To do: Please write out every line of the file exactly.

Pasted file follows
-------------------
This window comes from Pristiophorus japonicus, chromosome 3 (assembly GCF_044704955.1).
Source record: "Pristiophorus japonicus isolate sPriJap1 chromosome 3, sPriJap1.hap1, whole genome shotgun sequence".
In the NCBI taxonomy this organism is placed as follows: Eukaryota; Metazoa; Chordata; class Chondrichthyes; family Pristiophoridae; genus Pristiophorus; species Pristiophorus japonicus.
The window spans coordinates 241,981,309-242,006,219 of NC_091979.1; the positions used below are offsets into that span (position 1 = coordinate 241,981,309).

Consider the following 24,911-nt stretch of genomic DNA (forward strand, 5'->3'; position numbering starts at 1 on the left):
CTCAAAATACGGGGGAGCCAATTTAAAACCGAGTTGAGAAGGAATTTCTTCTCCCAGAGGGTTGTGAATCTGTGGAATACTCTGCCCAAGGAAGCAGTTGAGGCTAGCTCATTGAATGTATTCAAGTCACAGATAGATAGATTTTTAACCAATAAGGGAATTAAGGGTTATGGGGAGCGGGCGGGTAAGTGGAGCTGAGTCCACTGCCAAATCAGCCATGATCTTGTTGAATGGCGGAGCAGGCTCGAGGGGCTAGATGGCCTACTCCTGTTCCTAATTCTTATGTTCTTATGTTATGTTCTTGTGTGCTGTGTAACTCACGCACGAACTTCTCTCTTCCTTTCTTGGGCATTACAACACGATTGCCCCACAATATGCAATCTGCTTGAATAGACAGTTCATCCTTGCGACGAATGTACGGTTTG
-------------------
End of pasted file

This window comes from Pristiophorus japonicus, chromosome 3 (assembly GCF_044704955.1).
Source record: "Pristiophorus japonicus isolate sPriJap1 chromosome 3, sPriJap1.hap1, whole genome shotgun sequence".
In the NCBI taxonomy this organism is placed as follows: Eukaryota; Metazoa; Chordata; class Chondrichthyes; family Pristiophoridae; genus Pristiophorus; species Pristiophorus japonicus.
The window spans coordinates 241,981,309-242,006,219 of NC_091979.1; the positions used below are offsets into that span (position 1 = coordinate 241,981,309).

Consider the following 24,911-nt stretch of genomic DNA (forward strand, 5'->3'; position numbering starts at 1 on the left):
CTCAAAATACGGGGGAGCCAATTTAAAACCGAGTTGAGAAGGAATTTCTTCTCCCAGAGGGTTGTGAATCTGTGGAATACTCTGCCCAAGGAAGCAGTTGAGGCTAGCTCATTGAATGTATTCAAGTCACAGATAGATAGATTTTTAACCAATAAGGGAATTAAGGGTTATGGGGAGCGGGCGGGTAAGTGGAGCTGAGTCCACTGCCAAATCAGCCATGATCTTGTTGAATGGCGGAGCAGGCTCGAGGGGCTAGATGGCCTACTCCTGTTCCTAATTCTTATGTTCTTATGTTATGTTCTTGTGTGCTGTGTAACTCACGCACGAACTTCTCTCTTCCTTTCTTGGGCATTACAACACGATTGCCCCACAATATGCAATCTGCTTGAATAGACAGTTCATCCTTGCGACGAATGTACGGTTTG